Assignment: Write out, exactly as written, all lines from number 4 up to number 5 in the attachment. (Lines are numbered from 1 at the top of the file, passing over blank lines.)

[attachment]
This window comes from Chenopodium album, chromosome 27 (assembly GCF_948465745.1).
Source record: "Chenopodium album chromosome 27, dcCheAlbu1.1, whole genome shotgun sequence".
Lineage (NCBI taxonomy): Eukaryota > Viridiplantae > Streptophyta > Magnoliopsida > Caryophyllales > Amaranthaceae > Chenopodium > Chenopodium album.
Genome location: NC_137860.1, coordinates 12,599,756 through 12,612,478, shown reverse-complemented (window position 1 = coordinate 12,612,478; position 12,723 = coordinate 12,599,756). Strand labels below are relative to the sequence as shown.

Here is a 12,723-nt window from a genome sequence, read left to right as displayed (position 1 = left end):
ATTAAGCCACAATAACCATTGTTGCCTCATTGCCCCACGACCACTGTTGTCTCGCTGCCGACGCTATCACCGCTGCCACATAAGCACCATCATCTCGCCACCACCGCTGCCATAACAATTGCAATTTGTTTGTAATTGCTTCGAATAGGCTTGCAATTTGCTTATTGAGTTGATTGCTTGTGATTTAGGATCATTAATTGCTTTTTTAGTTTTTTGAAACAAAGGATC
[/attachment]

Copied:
Genome location: NC_137860.1, coordinates 12,599,756 through 12,612,478, shown reverse-complemented (window position 1 = coordinate 12,612,478; position 12,723 = coordinate 12,599,756). Strand labels below are relative to the sequence as shown.

Here is a 12,723-nt window from a genome sequence, read left to right as displayed (position 1 = left end):